bbook:

After spending his early twenties writing film criticism and aspiring to make films of own, Schrader was hovering around Hollywood, unsettled by the films presented to him. What he saw were pictures that “exalted idiosyncrasy and the cult of personality,” focusing on me and not we, highlighting the importance of individuality as a means of understanding oneself on a greater level. However, through his time spent admiring Eames and learning from his work, Schrader came to find a person who exposed him that to the idea that the cult of personality was in fact ephemeral, flowing from one person to the next, uniting humanity with a deeper kind of likeness.
Schrader claims it was that sentiment, combined with the thought that “images are ideas,” which overturned his world. The article he wrote on Eames would be published in Film Quarterly in the Spring of 1970, and was titled “Poetry of Ideas.” The focus was on Eames’ short films created with his wife, Ray, and how they exemplified something entirely unique to the cinematic tradition. Amalgamating science and technology to convey their own means of communication, Schrader said the films possessed a “unified aesthetic with many branch-like manifestations,” and that they had a “cerebral sensibility” seldom seen in the medium.
A Brief Look Back on Paul Schrader and the Man Who Overturned His World, Charles Eames

bbook:

After spending his early twenties writing film criticism and aspiring to make films of own, Schrader was hovering around Hollywood, unsettled by the films presented to him. What he saw were pictures that “exalted idiosyncrasy and the cult of personality,” focusing on me and not we, highlighting the importance of individuality as a means of understanding oneself on a greater level. However, through his time spent admiring Eames and learning from his work, Schrader came to find a person who exposed him that to the idea that the cult of personality was in fact ephemeral, flowing from one person to the next, uniting humanity with a deeper kind of likeness.

Schrader claims it was that sentiment, combined with the thought that “images are ideas,” which overturned his world. The article he wrote on Eames would be published in Film Quarterly in the Spring of 1970, and was titled “Poetry of Ideas.” The focus was on Eames’ short films created with his wife, Ray, and how they exemplified something entirely unique to the cinematic tradition. Amalgamating science and technology to convey their own means of communication, Schrader said the films possessed a “unified aesthetic with many branch-like manifestations,” and that they had a “cerebral sensibility” seldom seen in the medium.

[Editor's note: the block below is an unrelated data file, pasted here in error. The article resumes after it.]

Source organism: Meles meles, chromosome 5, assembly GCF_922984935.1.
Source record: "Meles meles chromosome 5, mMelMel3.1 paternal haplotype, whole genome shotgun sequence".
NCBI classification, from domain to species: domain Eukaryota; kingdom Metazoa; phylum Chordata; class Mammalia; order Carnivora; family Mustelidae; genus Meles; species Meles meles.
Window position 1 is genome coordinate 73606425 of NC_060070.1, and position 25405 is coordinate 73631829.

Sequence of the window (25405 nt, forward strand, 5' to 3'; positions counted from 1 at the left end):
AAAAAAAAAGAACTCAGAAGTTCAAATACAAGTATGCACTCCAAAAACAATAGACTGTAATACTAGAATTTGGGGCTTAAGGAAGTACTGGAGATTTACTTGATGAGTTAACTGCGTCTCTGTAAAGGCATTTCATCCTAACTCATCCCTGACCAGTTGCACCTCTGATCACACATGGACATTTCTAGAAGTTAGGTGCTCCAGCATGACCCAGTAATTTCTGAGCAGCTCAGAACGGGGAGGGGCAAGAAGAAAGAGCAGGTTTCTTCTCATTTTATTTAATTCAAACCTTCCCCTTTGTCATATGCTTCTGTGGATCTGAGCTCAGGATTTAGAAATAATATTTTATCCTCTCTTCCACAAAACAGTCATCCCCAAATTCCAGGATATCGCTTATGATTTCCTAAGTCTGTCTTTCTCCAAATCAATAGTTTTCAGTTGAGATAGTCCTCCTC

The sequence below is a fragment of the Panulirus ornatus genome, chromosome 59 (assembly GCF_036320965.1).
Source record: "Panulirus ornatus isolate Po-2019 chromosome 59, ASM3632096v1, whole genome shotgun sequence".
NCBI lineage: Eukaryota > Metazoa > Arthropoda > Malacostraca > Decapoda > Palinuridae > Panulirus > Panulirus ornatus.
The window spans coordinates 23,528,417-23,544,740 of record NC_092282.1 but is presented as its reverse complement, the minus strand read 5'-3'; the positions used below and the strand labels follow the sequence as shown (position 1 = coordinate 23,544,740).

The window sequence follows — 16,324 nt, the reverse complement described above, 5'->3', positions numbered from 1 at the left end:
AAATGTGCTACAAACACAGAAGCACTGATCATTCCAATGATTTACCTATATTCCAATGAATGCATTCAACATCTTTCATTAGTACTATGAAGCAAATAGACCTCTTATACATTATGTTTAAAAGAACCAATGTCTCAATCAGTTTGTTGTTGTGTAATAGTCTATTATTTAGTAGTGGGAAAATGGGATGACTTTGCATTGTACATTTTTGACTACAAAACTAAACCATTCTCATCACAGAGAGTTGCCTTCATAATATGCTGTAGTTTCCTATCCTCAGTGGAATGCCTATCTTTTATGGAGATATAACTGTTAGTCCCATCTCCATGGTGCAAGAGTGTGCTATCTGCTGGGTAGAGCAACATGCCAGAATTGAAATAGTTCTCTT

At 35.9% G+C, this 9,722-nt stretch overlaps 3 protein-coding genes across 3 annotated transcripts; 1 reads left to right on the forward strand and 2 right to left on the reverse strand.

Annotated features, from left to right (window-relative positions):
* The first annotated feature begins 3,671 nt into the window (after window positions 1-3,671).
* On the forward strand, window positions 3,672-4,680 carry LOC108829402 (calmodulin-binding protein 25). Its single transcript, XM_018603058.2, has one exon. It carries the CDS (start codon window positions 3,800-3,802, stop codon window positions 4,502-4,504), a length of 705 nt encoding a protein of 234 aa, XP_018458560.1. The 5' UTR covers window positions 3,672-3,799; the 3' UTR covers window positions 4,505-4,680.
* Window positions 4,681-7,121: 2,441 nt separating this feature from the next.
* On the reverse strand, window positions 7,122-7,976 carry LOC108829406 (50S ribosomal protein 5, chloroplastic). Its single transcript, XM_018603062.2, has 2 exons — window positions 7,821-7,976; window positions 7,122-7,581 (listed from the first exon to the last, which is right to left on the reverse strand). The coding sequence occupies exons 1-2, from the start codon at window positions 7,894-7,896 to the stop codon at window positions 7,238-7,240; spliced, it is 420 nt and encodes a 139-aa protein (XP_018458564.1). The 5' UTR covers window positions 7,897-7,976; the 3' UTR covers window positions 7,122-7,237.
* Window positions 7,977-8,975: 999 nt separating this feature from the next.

A Brief Look Back on Paul Schrader and the Man Who Overturned His World, Charles Eames

theavc:

Smarter, but at a price: 11 consequences of using 100 percent of your brain

1. You’ll get hauled into a silly, millennia-old war.

Of all the fallacies regularly perpetuated by pop culture, none are quite as narratively useful as the erroneous scientific “fact” that humans use only 10 (or 8 or 20 or anything less than 100) percent of their brains. Often, this old chestnut is employed as a casual blow-off explanation for superpowers and special abilities, a cheery hand-wave to the audience that denotes, “We don’t want to talk about this, we want to get to the action.” That’s certainly the case with this week’s Lucy, which casts Scarlett Johansson as a woman who unlocks the full potential of her mind. It also applies to the thoroughly silly 2010 Nicolas Cage film The Sorcerer’s Apprentice, which dumps Jay Baruchel into an ancient war between “Merlinian” wizards and “Morganian” wizards, each descended from their namesakes of Arthurian legend. Sorcerers don’t get a choice about having their powers—they’re just born with, as Cage says, “the capability to use the entire power of their brains” instead of the usual 10 percent. And yet Cage also claims magic is science. He says a lot of bullshit throughout the film, really, but the upshot is that nerdy Baruchel gets to save the world and get the girl, all because his brain is 10 percent normal, 90 percent full of Merlinian Chosen One status.

veryraresecrete:

XTC, “Making Plans For Nigel” from Drums and Wires (Virgin, 1979)

(via villejavat)

thehipperelement:

As I sit here writing this, I have a really bad sunburn. Looking back at my “last day of vacation” behaviour, I should have expected this. What I didn’t expect was to fix it with UX.


Day 1 and Day 2 of this sunburn were what you have all probably experienced at one time or another:

namelessin314:

United States Planes in World War II. Illus by Herbert Townsend, from America, the Story of Our Country, 1951

(via atompunk)

“Just because you feel strongly about it, doesn’t mean it matters.”
— Base feelings on importance, not vice versa. (via thehipperelement)

I grew up in the rattlesnakes and cow skulls state (AZ), but now I live in the empty red state (NJ).

(via villejavat)